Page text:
We take comfort in familiarity. For Simon Peter, fishing is familiar. We assume that he’s already seen the risen Lord with the other disciples. But there’s been no specific mention of Peter since he stood in the empty tomb, puzzled by Jesus’ abandoned grave clothes. He cannot remove the guilt and blame of his denial of Jesus from his soul as easily as he can take the robe from his back. So he goes fishing. His friends come along. They try to return to life before Jesus, before the upper room, before the garden, before the crow of the cock.
When we feel let down, and life doesn’t play out as we hoped, the easiest route is back the way we came. Like Peter, we cling to something that helps to pass the hours and occupy our minds. When we feel like we’ve failed God and strayed too far from God’s grace, we feel drawn to old ways of life.
The funny thing is that Peter’s not very good at fishing anymore. He’s tasted heavenly power but tries to get by on his own power. The results? Empty nets and frustrated, sleepy friends—until a stranger yells advice from the shore. The nets fill, and Peter recognizes the mysterious fishing adviser. Instead of cowering in a corner of the boat, ashamed of his past, Peter leaps toward his Lord. He swims toward a second chance that awaits him on the land.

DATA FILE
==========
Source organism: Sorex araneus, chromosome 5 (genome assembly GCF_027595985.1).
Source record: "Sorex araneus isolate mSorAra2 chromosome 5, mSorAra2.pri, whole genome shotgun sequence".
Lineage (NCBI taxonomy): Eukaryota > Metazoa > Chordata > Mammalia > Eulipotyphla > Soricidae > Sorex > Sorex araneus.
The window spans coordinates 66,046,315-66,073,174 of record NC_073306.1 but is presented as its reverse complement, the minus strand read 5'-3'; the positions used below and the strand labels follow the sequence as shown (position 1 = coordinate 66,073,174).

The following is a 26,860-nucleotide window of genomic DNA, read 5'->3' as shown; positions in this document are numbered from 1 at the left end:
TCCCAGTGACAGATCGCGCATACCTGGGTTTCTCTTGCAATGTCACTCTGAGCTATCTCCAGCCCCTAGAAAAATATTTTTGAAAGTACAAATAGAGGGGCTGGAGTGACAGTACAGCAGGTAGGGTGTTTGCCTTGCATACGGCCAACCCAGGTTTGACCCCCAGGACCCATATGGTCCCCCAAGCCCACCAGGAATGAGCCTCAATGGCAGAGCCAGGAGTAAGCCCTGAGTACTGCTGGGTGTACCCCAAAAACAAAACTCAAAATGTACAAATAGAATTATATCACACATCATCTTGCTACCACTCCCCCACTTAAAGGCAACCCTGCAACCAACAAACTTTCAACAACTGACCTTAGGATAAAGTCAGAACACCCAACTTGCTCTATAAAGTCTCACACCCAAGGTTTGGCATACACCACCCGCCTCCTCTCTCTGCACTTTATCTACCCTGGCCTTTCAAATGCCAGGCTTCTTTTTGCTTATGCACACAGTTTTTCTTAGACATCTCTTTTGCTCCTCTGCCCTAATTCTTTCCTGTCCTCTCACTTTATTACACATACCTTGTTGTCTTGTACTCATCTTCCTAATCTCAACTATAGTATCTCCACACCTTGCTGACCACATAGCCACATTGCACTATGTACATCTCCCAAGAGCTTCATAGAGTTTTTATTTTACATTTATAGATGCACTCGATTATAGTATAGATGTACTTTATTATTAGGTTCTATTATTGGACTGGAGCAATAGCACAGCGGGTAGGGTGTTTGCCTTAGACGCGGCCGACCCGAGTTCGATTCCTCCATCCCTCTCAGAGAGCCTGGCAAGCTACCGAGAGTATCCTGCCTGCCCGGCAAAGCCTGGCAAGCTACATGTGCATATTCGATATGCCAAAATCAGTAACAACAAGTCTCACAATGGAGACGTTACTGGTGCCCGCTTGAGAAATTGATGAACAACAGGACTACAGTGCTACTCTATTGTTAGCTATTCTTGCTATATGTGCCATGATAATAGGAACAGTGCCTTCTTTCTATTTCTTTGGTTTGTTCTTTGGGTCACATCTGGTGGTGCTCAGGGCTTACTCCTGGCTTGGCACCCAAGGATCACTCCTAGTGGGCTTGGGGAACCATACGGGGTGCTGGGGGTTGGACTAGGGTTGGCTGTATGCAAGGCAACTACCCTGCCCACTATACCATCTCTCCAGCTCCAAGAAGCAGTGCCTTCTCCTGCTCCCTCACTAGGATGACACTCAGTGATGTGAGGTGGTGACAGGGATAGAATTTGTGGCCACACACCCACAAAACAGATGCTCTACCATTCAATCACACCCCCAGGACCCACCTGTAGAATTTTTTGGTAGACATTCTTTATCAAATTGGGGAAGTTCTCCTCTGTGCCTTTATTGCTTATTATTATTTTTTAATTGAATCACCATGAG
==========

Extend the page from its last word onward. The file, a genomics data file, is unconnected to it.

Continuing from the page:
Jesus already has breakfast on the “stove.” He wants what they have too, saying, “Bring some of the fish that you’ve just caught” (ceb). Jesus feeds them, and the disciples feed him in a fellowship of forgiven friends. It’s easy to run from a new beginning. But when we choose to run toward the beginning, what awaits us is a familiar friend.

Today I will let go of shame and guilt. I will accept a new beginning.


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